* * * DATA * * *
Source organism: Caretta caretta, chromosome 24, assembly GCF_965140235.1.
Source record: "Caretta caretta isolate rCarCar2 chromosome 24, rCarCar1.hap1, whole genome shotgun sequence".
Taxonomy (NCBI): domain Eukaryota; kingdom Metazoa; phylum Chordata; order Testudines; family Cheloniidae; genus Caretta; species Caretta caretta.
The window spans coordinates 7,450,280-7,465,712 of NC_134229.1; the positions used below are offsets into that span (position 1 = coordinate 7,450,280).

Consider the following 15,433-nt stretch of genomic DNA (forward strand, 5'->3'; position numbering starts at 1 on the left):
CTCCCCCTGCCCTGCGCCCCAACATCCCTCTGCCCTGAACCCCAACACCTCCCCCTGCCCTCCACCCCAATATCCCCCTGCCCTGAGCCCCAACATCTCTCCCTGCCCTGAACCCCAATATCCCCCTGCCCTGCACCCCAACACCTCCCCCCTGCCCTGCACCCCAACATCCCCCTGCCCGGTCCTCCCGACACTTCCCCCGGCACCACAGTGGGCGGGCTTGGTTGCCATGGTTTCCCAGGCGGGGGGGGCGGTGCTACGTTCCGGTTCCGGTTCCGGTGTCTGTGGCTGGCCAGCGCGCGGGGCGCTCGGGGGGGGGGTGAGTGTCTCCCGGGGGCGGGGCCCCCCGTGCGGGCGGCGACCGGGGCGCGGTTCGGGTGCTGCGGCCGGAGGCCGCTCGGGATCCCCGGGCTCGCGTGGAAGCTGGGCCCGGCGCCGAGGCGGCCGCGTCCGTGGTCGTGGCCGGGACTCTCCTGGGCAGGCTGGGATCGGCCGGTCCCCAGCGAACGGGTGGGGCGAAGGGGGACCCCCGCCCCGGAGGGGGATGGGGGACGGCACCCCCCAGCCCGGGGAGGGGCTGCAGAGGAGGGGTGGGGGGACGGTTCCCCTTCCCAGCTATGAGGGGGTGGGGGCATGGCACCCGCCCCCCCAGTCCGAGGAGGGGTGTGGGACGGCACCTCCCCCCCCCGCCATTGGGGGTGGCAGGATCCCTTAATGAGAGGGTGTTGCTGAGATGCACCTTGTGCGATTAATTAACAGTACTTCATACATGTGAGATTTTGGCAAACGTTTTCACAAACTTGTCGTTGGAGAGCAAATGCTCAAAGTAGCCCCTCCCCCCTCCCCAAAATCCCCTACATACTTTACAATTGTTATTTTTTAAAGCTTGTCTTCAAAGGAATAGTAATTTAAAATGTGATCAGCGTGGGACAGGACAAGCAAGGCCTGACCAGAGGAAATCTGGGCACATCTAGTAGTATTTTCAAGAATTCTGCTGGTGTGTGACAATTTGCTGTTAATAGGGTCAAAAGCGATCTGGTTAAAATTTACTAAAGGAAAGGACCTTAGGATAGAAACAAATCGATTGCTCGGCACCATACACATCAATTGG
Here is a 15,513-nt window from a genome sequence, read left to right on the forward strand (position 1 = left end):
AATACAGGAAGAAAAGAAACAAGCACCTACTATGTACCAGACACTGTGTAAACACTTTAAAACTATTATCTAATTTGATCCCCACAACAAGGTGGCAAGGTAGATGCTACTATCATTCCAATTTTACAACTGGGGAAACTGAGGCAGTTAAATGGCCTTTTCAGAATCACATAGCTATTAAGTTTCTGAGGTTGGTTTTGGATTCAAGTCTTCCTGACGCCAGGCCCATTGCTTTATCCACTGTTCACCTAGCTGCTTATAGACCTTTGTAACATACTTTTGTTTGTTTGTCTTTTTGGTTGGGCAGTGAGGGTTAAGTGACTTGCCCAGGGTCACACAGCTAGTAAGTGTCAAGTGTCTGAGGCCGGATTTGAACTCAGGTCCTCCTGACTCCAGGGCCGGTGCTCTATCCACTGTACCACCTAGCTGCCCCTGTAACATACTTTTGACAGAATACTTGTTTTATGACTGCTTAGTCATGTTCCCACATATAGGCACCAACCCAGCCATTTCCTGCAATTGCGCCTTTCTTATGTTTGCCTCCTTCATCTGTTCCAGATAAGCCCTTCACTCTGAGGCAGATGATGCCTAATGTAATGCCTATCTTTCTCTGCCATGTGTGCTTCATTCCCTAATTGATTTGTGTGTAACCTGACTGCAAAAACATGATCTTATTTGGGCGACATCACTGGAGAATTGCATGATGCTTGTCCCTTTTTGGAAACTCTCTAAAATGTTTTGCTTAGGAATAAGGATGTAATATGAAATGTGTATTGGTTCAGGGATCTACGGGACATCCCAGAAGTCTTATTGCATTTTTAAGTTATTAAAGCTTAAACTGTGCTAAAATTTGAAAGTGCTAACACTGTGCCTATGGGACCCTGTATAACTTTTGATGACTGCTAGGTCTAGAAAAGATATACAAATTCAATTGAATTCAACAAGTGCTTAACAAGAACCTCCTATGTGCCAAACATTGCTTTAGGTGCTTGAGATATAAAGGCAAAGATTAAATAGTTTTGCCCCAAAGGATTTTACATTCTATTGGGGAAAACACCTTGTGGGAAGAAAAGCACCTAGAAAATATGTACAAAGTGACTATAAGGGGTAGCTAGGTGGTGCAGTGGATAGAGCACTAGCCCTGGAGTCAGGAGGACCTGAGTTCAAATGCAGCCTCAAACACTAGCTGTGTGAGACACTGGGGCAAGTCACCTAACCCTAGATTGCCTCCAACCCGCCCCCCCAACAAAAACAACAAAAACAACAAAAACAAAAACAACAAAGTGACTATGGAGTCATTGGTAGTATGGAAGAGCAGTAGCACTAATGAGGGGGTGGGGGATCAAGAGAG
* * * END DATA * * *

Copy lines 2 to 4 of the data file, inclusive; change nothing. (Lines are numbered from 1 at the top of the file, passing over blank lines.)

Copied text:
Source record: "Caretta caretta isolate rCarCar2 chromosome 24, rCarCar1.hap1, whole genome shotgun sequence".
Taxonomy (NCBI): domain Eukaryota; kingdom Metazoa; phylum Chordata; order Testudines; family Cheloniidae; genus Caretta; species Caretta caretta.
The window spans coordinates 7,450,280-7,465,712 of NC_134229.1; the positions used below are offsets into that span (position 1 = coordinate 7,450,280).